Private Initiative Will Install 85 Cameras Downtown

DowntownCam

Cameras at Drake Park. Photo by Sarah Bennett.

Long Beach’s tourism-driven Downtown will soon have more eyes watching over it once 85 closed-circuit security cameras are purchased and installed through a private initiative in the coming months.

The cameras are the result of a collaboration between the Convention & Visitors Bureau (CVB) and the Downtown Long Beach Association (DLBA), each of which contributed at least $100,000 to launch the Tourism Community Policing Initiative, which aims to keep Downtown a fun and safe place to visit. Supported by local business owners, the initiative is being headed by Jane Netherton, CEO of International City Bank, and Larry Black, owner of The Varden Hotel. It will be the largest surveillance initiative in the city’s history.

The $300,000 Downtown project includes $200,000 from the CVB and $100,000 from the DLBA, and was first proposed to the CVB Board, who unanimously supported it “without blinking an eye,” said Netherton.

“We will have a 360-degree view of Downtown,” Netherton continued. “We know that the cameras will not necessarily stop the action at the moment but they will be essential as far as apprehension [of the perpetrator].”

Once a security contract is signed, the City will own all the cameras, a gift from the CVB and DLBA. The cameras will then be linked to the Long Beach Police Department’s Common Operating Picture (LB COP) program, which permits the department to remotely access cameras at any given point in time.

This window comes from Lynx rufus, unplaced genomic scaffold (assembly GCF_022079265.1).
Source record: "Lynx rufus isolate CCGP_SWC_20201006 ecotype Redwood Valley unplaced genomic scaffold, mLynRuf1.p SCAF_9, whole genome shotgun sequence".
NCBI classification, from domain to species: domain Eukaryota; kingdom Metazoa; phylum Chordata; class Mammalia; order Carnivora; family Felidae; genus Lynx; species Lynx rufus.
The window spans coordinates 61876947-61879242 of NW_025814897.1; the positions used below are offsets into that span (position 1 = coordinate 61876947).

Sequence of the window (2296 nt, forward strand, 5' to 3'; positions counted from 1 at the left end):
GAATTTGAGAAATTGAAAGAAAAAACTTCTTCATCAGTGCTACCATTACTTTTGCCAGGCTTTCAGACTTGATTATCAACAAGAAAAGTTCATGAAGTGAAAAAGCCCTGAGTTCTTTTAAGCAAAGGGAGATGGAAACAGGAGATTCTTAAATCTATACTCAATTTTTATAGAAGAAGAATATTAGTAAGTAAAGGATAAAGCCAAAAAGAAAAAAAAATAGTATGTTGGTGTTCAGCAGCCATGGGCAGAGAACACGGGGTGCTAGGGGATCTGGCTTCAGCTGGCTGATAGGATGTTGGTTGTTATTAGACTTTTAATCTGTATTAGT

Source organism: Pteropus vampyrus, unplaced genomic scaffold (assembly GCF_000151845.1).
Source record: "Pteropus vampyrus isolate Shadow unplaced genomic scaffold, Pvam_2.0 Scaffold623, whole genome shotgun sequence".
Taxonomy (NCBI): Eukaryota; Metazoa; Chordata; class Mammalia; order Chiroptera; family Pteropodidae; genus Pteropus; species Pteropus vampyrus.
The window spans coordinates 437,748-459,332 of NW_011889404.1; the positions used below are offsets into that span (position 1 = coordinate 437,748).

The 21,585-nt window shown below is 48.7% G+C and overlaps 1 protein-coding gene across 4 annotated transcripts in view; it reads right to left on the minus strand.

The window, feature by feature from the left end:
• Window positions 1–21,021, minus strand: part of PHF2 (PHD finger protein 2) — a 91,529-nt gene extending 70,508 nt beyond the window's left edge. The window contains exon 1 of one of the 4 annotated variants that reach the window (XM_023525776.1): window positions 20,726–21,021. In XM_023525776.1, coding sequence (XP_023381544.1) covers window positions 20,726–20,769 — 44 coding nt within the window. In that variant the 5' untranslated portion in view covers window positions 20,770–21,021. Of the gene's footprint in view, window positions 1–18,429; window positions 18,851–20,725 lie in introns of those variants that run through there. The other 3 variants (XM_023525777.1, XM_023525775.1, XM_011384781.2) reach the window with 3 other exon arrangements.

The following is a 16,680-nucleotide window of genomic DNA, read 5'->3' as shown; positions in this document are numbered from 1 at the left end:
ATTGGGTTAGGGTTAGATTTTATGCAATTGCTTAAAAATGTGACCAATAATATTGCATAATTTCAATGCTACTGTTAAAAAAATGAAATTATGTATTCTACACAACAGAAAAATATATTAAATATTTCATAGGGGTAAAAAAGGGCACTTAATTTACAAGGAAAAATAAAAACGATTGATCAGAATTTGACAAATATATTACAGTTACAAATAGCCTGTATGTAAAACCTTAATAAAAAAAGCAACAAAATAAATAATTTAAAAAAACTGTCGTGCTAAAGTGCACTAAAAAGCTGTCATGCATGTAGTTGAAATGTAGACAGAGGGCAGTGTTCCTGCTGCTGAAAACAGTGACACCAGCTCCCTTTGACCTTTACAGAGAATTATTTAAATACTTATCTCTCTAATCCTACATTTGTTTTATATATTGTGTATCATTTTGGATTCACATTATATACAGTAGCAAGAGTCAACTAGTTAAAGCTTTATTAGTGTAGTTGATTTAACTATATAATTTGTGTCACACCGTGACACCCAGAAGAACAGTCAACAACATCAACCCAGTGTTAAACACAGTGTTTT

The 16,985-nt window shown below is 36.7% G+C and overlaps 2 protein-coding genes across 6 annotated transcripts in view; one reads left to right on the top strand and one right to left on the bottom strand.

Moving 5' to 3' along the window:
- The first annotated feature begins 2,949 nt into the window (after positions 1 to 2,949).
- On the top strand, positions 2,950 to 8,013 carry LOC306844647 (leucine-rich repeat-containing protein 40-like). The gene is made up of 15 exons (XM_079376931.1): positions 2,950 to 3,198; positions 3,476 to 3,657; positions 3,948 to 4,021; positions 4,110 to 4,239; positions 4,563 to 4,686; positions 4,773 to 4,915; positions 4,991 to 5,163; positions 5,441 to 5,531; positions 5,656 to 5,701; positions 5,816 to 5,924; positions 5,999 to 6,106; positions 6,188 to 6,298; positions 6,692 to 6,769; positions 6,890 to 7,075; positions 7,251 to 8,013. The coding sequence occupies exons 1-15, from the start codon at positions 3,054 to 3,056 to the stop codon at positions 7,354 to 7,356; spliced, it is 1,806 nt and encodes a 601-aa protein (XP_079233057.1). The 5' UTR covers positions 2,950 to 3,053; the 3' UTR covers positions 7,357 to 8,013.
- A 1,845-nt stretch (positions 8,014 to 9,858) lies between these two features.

It will be a “stand alone” system, meaning the LBPD has exclusive access to the system with a complete firewall against public access.

Though not as expansive, a similar privately funded safety initiative was implemented by the East Anaheim Street Business Association last November. Eight closed-circuit cameras were placed at two intersections within the district and are all directly linked to LBPD’s communications command center. 

{loadposition latestnews}Tom Marcoux, CVB’s security manager and a former LBPD sergeant, met with LBPD to develop a map for Downtown’s new camera coverage. A meeting was then held in May with Downtown stakeholders as well as Long Beach Transit and the LBPD to go over the map, the implications of the initiative, as well as incentivize businesses to purchase their own cameras to add to the system. Since then, regular meetings have been held to hone and materialize the project itself.

“[When the contract is signed,] business owners will have the opportunity to buy these cameras for their business to have even more cameras in the area,” Netherton said, also explaining that the bulk discount the CVB and DLBA will be receiving will also be given to businesses should they purchase their cameras within 90 days of the security contract’s signing.

Netherton’s hope between the initiative itself and the hopeful business participation is nothing short of an entirely surveyed Downtown with 24/7 camera access through the LBPD.

“There is no doubt in my mind that we will have the Downtown area blanketed after businesses sign up for their cameras,” Netherton said. “Once businesses partake, we’re estimating that 120 cameras will be throughout the Downtown area.”

Discussions with other areas–including City Place–are also looking promising in helping the initiative expand, which Netherton wanted to emphasize has nothing to do with an increase in criminal activity downtown.

“It’s more of a proactive thing,” Netherton said. “We want people to be comfortable in Downtown Long Beach so this is ultimately a good thing.”

After the security contract is signed, it is expected that a 30 day period will be held before the project will start, which Netherton estimates will be completed within three months.

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